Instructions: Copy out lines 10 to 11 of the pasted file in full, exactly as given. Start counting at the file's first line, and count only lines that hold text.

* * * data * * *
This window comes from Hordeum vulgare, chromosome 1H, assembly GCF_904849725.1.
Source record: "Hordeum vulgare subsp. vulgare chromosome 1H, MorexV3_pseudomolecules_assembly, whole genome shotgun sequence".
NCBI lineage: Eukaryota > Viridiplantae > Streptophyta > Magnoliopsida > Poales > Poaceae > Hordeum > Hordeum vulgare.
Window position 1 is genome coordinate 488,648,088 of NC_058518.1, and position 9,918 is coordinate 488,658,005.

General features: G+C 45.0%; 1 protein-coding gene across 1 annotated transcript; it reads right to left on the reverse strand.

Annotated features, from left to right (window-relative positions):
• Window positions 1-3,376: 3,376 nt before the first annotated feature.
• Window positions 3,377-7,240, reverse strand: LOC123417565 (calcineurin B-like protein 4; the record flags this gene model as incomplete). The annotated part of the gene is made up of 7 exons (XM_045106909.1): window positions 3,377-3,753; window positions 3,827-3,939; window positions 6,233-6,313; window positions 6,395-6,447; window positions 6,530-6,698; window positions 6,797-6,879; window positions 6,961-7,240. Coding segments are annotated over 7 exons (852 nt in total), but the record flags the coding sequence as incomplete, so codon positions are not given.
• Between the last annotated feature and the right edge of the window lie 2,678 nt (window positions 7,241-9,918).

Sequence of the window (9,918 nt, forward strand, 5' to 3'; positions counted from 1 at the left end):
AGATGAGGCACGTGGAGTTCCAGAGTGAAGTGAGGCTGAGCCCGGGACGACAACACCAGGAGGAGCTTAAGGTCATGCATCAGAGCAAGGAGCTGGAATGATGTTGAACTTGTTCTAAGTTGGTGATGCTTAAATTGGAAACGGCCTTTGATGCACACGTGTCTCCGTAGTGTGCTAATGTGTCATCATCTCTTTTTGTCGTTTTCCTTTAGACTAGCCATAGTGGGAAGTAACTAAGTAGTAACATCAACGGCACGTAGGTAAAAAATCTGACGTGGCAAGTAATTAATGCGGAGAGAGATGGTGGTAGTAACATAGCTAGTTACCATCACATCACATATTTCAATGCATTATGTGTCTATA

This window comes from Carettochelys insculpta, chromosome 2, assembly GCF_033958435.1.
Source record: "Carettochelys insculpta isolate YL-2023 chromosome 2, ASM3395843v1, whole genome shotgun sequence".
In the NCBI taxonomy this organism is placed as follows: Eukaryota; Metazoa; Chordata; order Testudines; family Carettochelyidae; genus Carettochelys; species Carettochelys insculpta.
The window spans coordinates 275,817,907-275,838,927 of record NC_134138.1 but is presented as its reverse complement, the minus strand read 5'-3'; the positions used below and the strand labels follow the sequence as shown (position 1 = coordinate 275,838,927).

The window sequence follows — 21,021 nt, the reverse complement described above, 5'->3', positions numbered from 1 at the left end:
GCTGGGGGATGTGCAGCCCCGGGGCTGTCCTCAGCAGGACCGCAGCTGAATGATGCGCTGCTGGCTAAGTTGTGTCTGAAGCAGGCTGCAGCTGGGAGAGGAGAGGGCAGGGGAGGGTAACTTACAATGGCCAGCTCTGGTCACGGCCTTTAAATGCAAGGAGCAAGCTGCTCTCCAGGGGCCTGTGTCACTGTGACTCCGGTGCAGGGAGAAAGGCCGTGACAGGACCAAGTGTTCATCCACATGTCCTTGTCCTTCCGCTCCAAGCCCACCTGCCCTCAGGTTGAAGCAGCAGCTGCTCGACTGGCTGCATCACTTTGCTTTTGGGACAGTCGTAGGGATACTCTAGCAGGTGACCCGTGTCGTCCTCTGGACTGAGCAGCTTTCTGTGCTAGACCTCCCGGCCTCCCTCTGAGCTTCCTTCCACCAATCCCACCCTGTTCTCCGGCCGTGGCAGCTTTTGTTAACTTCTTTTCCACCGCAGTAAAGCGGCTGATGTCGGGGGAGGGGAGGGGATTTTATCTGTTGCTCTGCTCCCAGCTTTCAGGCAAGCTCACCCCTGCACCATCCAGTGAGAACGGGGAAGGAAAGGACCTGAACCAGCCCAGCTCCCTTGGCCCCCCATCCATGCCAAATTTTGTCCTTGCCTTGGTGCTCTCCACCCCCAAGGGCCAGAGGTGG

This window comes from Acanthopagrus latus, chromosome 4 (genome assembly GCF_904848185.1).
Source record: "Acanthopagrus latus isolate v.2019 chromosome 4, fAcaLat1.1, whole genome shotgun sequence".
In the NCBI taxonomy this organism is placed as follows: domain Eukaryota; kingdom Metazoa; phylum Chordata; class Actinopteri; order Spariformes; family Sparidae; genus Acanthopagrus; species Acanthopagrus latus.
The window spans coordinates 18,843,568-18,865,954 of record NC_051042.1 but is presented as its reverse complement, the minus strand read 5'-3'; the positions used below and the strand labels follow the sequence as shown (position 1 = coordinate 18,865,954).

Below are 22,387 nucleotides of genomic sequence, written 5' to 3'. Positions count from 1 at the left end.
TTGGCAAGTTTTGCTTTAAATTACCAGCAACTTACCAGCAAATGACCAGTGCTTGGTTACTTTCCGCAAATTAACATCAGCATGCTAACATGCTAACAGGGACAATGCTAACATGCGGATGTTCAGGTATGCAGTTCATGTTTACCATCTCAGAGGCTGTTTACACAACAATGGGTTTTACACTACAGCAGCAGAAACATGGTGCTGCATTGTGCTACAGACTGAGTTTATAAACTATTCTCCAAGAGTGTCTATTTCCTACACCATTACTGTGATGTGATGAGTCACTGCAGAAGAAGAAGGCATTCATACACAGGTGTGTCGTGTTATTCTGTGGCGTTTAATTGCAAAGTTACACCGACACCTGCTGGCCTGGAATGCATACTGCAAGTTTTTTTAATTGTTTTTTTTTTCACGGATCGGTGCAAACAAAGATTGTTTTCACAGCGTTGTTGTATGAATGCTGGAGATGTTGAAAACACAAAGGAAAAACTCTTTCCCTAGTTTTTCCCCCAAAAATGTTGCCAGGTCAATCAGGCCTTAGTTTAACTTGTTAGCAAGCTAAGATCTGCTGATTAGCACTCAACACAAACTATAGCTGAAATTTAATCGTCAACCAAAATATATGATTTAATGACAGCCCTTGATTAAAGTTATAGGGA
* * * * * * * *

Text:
Sequence of the window (9,918 nt, forward strand, 5' to 3'; positions counted from 1 at the left end):
AGATGAGGCACGTGGAGTTCCAGAGTGAAGTGAGGCTGAGCCCGGGACGACAACACCAGGAGGAGCTTAAGGTCATGCATCAGAGCAAGGAGCTGGAATGATGTTGAACTTGTTCTAAGTTGGTGATGCTTAAATTGGAAACGGCCTTTGATGCACACGTGTCTCCGTAGTGTGCTAATGTGTCATCATCTCTTTTTGTCGTTTTCCTTTAGACTAGCCATAGTGGGAAGTAACTAAGTAGTAACATCAACGGCACGTAGGTAAAAAATCTGACGTGGCAAGTAATTAATGCGGAGAGAGATGGTGGTAGTAACATAGCTAGTTACCATCACATCACATATTTCAATGCATTATGTGTCTATA